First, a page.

Landscaping to Attract Wildlife to the Garden
Lots of books and websites detail how to create a wildlife garden, or habitat garden, but few explain how to integrate a wildlife garden into your landscaping beds around your house and yard. You don’t have to have a separate bird garden, or butterfly garden if you want to enjoy these beautiful garden visitors, nor do you have to sacrifice beauty.
With a combination of gardening techniques and plant selection, you can have a landscape that is attractive from the street, and welcome butterflies, birds, hummingbirds, dragonflies and other wildlife to your garden.
Wildlife-Friendly Landscape Techniques
In order to lure wildlife to your landscape, you might need to adjust some of your landscape maintenance techniques. The amount of adjustment depends upon your current practices. Some people are skeptical that they can have a nice landscape without using masses of chemicals, but it is possible. Some of you will recognize that you already garden with a mix of the following “old” and “new” techniques. In this case, “old” does not necessarily mean “bad,” and “new” does not necessarily mean “good,” in a blanket-approval sort of way.
The goal of this information is to help you learn how to plant a landscape to attract wildlife, and the “old” techniques are not conducive to that. So, don’t feel bad if you have been doing things the “old” way. Chances are, you haven’t seen too many butterflies or hummingbirds around, either. That’s about to change!
Here’s what to do:
Old way: Routinely spray everything with a broad-spectrum insecticide a few times during the growing season.
New way: Monitor your landscape for problems and try non-chemical control methods before using any chemicals. If the insect problem is dire, (i.e. you are about to lose all or a substantial amount of flowers/vegetables/leaves/ other plant parts), spot-treat with the least toxic, insecticide that will be effective.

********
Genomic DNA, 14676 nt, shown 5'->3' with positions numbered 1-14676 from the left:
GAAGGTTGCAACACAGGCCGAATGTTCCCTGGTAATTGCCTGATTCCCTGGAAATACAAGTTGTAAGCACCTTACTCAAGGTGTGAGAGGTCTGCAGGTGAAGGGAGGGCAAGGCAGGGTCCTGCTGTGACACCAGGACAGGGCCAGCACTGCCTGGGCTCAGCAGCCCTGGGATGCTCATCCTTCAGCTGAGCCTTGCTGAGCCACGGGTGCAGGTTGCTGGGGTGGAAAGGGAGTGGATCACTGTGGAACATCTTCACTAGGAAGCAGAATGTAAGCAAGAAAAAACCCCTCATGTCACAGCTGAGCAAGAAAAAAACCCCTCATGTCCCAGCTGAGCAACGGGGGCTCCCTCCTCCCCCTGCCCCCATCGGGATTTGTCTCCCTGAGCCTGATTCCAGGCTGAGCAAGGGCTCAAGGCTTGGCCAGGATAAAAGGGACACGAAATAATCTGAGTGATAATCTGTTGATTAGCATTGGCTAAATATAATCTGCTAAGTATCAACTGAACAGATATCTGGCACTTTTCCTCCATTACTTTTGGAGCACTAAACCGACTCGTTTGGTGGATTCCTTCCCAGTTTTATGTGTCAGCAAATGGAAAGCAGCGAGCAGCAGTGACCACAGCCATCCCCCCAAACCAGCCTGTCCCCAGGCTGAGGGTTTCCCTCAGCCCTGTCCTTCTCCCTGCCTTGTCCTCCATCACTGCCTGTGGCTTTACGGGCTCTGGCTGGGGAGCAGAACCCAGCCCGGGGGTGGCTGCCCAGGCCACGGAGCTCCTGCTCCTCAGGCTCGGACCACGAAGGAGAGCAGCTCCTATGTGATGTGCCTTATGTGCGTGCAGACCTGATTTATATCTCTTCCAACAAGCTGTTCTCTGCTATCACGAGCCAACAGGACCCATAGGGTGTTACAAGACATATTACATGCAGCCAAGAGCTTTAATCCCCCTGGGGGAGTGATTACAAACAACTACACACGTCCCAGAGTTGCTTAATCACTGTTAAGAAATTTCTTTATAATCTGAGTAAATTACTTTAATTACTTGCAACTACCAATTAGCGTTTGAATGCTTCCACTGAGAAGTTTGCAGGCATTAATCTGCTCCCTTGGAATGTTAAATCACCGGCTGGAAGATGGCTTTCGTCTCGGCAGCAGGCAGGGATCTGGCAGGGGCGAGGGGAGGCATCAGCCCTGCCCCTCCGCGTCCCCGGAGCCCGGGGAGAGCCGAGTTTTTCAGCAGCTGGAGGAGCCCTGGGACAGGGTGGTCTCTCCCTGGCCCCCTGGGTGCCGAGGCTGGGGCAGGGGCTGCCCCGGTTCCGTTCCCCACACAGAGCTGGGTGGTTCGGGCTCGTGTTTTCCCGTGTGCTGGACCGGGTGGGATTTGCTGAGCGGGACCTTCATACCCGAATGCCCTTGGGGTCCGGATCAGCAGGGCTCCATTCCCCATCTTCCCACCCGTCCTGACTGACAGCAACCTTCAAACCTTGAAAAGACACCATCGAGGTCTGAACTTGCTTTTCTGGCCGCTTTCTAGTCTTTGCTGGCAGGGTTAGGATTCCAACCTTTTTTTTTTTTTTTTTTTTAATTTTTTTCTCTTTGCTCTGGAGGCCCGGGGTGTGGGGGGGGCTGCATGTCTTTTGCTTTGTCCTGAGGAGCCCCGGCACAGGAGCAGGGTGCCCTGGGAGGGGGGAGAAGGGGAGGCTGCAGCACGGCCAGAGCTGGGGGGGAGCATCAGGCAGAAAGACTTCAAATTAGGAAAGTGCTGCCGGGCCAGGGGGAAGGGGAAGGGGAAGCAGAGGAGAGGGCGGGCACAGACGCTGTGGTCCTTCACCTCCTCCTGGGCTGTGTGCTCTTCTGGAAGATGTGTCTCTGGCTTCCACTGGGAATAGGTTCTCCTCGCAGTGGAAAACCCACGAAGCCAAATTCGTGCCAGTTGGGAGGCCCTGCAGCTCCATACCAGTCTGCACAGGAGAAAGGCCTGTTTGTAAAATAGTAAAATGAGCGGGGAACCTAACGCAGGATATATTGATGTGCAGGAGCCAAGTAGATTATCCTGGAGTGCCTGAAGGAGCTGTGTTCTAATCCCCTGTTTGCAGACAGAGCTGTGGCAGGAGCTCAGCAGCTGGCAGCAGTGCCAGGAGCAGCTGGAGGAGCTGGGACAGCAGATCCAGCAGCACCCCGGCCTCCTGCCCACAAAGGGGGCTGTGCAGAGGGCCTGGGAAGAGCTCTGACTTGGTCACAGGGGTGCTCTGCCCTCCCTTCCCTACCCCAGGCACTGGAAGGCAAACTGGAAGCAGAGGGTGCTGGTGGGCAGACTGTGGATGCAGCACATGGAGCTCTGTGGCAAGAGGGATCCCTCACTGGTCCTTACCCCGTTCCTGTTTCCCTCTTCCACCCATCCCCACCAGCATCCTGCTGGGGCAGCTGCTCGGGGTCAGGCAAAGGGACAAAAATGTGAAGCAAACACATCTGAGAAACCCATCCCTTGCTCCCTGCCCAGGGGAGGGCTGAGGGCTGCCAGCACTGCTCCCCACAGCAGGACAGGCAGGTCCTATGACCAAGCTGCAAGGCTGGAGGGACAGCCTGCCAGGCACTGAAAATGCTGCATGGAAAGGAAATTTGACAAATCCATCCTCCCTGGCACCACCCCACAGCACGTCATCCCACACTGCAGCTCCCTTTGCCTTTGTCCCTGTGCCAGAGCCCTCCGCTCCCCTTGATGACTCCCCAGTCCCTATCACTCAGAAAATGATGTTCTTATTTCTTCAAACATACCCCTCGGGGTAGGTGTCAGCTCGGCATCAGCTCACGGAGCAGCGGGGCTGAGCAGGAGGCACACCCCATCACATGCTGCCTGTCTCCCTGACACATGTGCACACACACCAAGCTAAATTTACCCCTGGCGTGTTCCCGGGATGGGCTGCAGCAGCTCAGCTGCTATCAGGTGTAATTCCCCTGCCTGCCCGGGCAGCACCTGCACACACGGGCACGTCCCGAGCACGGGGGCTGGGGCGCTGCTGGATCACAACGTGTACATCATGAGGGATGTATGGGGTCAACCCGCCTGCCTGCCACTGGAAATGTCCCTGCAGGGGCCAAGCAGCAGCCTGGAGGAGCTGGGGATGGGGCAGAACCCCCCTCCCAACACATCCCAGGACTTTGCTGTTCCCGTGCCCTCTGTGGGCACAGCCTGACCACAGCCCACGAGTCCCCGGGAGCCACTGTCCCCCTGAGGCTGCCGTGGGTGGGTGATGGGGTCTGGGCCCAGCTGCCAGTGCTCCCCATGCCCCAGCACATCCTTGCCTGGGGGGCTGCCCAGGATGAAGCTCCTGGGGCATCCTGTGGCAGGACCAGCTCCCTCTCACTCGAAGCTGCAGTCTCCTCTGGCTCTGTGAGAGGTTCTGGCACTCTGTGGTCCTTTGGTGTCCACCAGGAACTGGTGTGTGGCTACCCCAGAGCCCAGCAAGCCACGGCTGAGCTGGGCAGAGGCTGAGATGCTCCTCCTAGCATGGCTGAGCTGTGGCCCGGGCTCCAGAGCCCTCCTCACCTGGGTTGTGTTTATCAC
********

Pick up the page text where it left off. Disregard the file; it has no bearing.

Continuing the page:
Old way: Remove all caterpillars from plants at first sight.
New way: Identify the caterpillars, and remove only those that turn into pests. (The tomato hornworm is a HUGE caterpillar this is also a voracious plant-eating pest.) If you see one of these:
Immediately pick it off the plant, drop it in a bucket of soapy water and say goodbye. The reason you want to leave caterpillars alone, especially if you can positively identify them, is that they are the larvae, or immature stage of butterflies and moths, the very wildlife you are trying to attract!
Old way: Water your plants and lawn on a set schedule, regardless of weather or need.
New way: Water when your plants need it. Most lawns will survive and stay healthy with far less water than they frequently receive. Your plants will develop stronger, deeper root systems if you water less frequently. However, the main reason, in terms of attracting wildlife, is that watering less frequently, and at the right time will cut down on spread of disease through the garden, which will decrease the amount of fungicides needed, which lessens the chance that you will unintentionally kill the wildlife you want to welcome to your yard.
Old way: Remove all debris, dead flower-heads, leaves, dead tree trunks, sweet gum balls and other seeds immediately after they fall.
New way: Strategically leave some debris for the animals. We’re not recommending that you leave an entire, huge, dead tree in your front yard. That could be a safety hazard, and it isn’t attractive. However, if you have a dead tree in the back yard that isn’t too conspicuous, leave it for birds to nest in. A rotting log hidden in your landscape bed is a place for ants and other insects to live, insects which provide food for other wildlife. Birds will eat the seeds from trees, flowers and shrubs. Those are natural food sources, so leave them, and watch them eat lunch outside your kitchen window. Birds will use dead twigs, seedheads from ornamental grasses, and other odds and ends to build nests.
Old way: Water with blue power synthetic fertilizer every two weeks, whether the plants need it or not.
New way: Use compost to feed your plants. Work it into the soil a few weeks before planting. Synthetic fertilizer applied too often will just run off into water sources, which causes problems for wildlife elsewhere.
Old way: Foundation plantings around the house filled with boxwoods and yews.